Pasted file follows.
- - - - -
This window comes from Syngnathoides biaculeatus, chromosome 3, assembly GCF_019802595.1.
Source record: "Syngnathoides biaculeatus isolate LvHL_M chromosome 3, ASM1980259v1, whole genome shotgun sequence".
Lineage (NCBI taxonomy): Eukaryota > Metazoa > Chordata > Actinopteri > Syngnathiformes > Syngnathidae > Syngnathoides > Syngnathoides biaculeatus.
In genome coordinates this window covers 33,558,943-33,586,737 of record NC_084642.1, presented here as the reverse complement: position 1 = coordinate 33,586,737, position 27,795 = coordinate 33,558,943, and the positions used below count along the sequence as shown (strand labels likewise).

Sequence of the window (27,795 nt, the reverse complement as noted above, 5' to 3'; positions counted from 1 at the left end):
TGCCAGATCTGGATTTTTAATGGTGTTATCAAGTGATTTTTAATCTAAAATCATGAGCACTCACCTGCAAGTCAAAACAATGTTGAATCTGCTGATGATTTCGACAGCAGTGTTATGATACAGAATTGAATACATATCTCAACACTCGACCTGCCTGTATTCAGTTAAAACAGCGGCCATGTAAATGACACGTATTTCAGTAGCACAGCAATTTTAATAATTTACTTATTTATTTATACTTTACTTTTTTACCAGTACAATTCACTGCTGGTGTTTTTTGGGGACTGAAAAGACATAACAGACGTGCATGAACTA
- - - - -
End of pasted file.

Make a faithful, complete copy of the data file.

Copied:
This window comes from Syngnathoides biaculeatus, chromosome 3, assembly GCF_019802595.1.
Source record: "Syngnathoides biaculeatus isolate LvHL_M chromosome 3, ASM1980259v1, whole genome shotgun sequence".
Lineage (NCBI taxonomy): Eukaryota > Metazoa > Chordata > Actinopteri > Syngnathiformes > Syngnathidae > Syngnathoides > Syngnathoides biaculeatus.
In genome coordinates this window covers 33,558,943-33,586,737 of record NC_084642.1, presented here as the reverse complement: position 1 = coordinate 33,586,737, position 27,795 = coordinate 33,558,943, and the positions used below count along the sequence as shown (strand labels likewise).

Sequence of the window (27,795 nt, the reverse complement as noted above, 5' to 3'; positions counted from 1 at the left end):
TGCCAGATCTGGATTTTTAATGGTGTTATCAAGTGATTTTTAATCTAAAATCATGAGCACTCACCTGCAAGTCAAAACAATGTTGAATCTGCTGATGATTTCGACAGCAGTGTTATGATACAGAATTGAATACATATCTCAACACTCGACCTGCCTGTATTCAGTTAAAACAGCGGCCATGTAAATGACACGTATTTCAGTAGCACAGCAATTTTAATAATTTACTTATTTATTTATACTTTACTTTTTTACCAGTACAATTCACTGCTGGTGTTTTTTGGGGACTGAAAAGACATAACAGACGTGCATGAACTA